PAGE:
Here are the things I liked in 2009. I thought they might spark ideas for Christmas presents, or guide others to useful resources. A note about all of this. What I’ve written below are the opinions of one person (me) and do not in any way reflect the research, conclusions, analysis, or survey work of Forrester.

Here’s my list:

1) The Breville Toaster. If Apple designed a toaster, this would be it. Intuitive, easy to use, dependable, smart. Perfect appliance for a nerd like me.

2) The Amazon Kindle. I’ve got two of them, both Kindle 2s. I love them for five reasons: 1) I can get my newspapers in seconds when I travel, 2) I can read on a plane while I eat my bad airline food – it is small enough to fit on my table along with my food tray, 3) I’ve got all my books with me all the time – keeping my underling and notes at my fingertips, 4) My reading time has increased, and 5) My backpack is lighter. Yes, I miss the feel and texture of my books, but the Kindle’s advantages outweigh tradition.

3) The Beatles mono and stereo box sets. I threw away all my original Beatles CDs – they pale in comparison with the new mixes. The music has a new life.

4) Amazing business cycle graphic from the New York Times. Being in the research business I’m always looking for simple but powerful ways to reveal complex data. This graphic was excellent on paper, but even more thought-provoking in its interactive form. The conclusions were sobering — showing that this recession is comparatively severe compared with down turns of the last 30 years. Stunning.

5) Green Day’s 21st Century Breakdown. My kids all hate Green Day: “…dad, they’re a bunch of no-talent Goths,” The kids are wrong. This album continues the brilliance of American Idiot – these guys can play, write, sing, philosophize, criticize, observe. If you liked The Who, listen.

6) Microsoft Office 2007. Forrester upgraded to it this year. My expectations for Microsoft upgrades are subterranean, so I wasn’t relishing the move. Surprise!! I really like the new “ribbon” metaphor for applications, Outlook 2007 was much improved and faster than its predecessors, and all of it was just easier to use. I was getting more done, faster, with less annoyance. If you’ve got to live in a prison, you appreciate it when they improve the food…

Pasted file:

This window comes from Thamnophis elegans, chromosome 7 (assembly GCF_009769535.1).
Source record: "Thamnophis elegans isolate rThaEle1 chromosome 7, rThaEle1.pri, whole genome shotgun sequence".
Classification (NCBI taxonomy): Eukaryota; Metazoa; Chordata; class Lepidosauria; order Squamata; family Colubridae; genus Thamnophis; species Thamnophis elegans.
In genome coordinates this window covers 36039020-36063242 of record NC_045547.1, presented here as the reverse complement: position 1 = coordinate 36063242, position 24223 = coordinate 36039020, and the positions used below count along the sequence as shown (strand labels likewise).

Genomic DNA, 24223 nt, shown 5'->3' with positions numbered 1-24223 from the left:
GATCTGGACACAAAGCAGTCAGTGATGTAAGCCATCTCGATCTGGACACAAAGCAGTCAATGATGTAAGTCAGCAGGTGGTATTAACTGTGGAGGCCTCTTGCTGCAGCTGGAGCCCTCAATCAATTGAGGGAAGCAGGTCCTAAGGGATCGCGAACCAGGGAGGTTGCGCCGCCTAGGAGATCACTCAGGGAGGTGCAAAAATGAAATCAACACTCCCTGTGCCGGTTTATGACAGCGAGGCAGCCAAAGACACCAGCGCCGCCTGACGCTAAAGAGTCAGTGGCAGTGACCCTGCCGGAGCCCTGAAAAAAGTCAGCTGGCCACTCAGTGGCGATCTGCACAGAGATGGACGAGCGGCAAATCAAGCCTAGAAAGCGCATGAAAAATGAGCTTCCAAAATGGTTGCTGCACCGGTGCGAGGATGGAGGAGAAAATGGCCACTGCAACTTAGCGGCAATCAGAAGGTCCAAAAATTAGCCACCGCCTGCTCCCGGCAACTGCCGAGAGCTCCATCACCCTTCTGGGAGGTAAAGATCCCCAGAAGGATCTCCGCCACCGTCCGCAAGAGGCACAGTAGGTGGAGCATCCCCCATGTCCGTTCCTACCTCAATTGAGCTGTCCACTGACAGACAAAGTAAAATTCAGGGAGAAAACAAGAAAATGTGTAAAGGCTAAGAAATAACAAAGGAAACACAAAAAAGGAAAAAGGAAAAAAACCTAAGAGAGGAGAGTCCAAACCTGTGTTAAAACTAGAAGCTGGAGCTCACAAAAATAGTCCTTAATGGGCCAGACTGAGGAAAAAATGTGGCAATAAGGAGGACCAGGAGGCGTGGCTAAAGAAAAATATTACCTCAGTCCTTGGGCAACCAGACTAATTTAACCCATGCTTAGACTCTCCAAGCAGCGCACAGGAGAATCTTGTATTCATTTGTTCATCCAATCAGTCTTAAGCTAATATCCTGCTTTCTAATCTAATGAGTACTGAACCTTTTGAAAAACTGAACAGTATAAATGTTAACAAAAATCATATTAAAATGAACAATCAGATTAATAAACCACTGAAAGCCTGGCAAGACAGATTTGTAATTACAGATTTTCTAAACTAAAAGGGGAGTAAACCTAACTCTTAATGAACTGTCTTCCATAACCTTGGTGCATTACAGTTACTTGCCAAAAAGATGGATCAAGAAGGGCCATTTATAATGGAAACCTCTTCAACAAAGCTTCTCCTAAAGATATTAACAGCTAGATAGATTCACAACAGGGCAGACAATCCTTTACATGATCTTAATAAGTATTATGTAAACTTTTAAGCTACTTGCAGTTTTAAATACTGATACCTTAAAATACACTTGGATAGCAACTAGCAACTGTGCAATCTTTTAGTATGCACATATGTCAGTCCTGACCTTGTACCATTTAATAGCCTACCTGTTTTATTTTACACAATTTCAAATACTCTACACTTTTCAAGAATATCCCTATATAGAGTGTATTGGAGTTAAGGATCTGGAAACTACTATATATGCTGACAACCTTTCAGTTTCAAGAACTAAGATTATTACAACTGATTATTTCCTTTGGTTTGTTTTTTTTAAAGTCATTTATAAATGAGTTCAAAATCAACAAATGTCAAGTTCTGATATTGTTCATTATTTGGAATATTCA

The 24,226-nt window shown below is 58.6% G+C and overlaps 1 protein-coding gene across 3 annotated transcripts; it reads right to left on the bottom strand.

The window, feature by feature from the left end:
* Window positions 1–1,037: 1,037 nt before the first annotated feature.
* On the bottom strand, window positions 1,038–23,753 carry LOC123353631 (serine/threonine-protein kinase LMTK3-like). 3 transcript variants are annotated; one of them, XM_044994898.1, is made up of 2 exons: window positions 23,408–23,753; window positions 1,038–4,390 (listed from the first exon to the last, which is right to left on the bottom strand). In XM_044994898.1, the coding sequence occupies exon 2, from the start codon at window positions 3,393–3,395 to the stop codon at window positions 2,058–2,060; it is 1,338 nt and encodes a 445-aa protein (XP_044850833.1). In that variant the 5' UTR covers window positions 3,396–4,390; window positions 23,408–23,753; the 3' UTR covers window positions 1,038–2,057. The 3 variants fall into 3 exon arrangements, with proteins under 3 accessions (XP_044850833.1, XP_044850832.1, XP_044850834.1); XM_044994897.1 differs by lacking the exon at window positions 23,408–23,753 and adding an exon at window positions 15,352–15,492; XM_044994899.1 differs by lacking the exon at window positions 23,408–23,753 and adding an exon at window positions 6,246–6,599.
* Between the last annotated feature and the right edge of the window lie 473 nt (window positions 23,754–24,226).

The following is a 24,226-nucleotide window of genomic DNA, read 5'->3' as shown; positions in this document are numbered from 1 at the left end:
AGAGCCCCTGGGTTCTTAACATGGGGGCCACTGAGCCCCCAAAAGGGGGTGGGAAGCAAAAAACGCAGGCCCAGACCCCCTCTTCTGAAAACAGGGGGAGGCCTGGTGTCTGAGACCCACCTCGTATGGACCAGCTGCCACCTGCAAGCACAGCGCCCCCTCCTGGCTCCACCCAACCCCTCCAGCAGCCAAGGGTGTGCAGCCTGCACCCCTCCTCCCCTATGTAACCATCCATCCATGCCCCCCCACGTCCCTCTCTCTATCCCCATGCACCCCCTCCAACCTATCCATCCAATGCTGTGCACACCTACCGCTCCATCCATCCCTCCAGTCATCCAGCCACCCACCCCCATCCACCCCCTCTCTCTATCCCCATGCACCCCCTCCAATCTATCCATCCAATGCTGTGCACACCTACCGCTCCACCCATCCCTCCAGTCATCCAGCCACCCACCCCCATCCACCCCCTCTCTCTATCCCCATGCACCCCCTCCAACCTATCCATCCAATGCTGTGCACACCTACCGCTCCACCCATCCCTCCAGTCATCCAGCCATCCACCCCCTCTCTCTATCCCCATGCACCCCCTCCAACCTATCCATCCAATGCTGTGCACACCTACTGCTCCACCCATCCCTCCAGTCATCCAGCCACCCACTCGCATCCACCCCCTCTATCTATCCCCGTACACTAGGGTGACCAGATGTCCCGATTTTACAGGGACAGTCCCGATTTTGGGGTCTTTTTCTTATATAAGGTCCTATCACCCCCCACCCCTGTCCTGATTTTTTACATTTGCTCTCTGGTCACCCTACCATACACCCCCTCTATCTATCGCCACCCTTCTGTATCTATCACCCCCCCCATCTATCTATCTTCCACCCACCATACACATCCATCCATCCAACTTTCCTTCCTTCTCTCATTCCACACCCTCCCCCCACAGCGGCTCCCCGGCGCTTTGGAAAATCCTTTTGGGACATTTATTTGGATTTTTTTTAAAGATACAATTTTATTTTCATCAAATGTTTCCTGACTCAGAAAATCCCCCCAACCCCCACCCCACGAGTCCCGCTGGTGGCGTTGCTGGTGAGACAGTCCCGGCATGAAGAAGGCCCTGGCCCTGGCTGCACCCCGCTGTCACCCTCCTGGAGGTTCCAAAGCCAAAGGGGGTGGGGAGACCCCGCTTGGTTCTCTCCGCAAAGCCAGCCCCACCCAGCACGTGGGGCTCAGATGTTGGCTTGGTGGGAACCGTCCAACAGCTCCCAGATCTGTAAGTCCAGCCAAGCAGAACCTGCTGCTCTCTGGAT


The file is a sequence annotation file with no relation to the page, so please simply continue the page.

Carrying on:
7) The book Younger Next Year. If you’re a guy over 50, this book is a good slap in the face. It outlines the physical misery that awaits if you keep eating crap, drink too much alcohol, and don’t exercise. And it points you toward a much more hopeful future.

8) The A.G. Lafley article in the Harvard Business Review. The best description of what CEOs are supposed to be doing. I know I’ve written about it before, but I’m very taken with Lafley’s simple observation: the CEO is singularly positioned to translate the outside (customers, investors) to the inside (the company).

9) Elvis Costello’s album, Secret, Profane, and Sugarcane. Don’t go near it if you don’t like country music in The Band/T.Bone Burnett vein. I’m not a big Costello fan but his ability to bring clever words and themes to a funky, informal, mandolin/guitar/bass/dobro setting totally grabbed me. This guy can still do it.

10) iPhone. I absolutely loved my Blackberry Curve 8900. I thought it was the perfect phone – light, small, great Outlook synch, great phone software. But for me the iPhone is something different – a great phone + amazing applications. Because of the big screen I can review and edit business documents and use the Web in ways I couldn’t before. For my needs, it’s an amazing personal and business tool.

11) The book Success Through Failure: The Paradox of Design. This is not exactly a stocking-stuffer — too technical and dry. The author is an expert on bridges. His thesis is that once designs are accepted, they get pushed too far and eventually fail. The next generation learns from this failure and creates a new, improved design. This theory explains why there is a major bridge collapse somewhere in the world about every 30 years. If you want to find out how the Shuttle Challenger disaster can be partially blamed on the ancient Romans, check out this book.

12) Jeff Immelt of GE and John Mack of Morgan Stanley refusing to accept out-sized bonuses. You can’t buy this one, but you can draw inspiration. When the economy, employees, suppliers, and customers are all suffering, it’s not the time to quietly accept multi-million dollar bonuses, even if the math says you’re owed one. There is no “logic” to this – it’s simply long-term, gut-driven, common sense, emotional leadership. It’s also nudges society to once again believe that capitalism is a fair and equitable system.

13) The movie The Hangover. It’s crude, sophomoric, profane – I non-stopped laughed through it twice and I’m laughing right now remembering my favorite quotations. The funniest guy flick of the last five years. Don’t buy it for any of your kids under 17. And skip the closing credits — that’s when the movie goes too far for any age group.

14) The Financial Times Online. It’s expensive ($290/year) but objective, comprehensive, and well-written. This is a bona fide business tool in a time when many editorial agendas are being polluted by gossip, personalities, and raw partisanship. And it’s a healthy dose of a global view of economics and business.

I hope this is helpful in some way. What’s your favorite of 2009? Got any great gift ideas? I’d love to get your comments.

All the best for Christmas, The Holidays, and the New Year’s.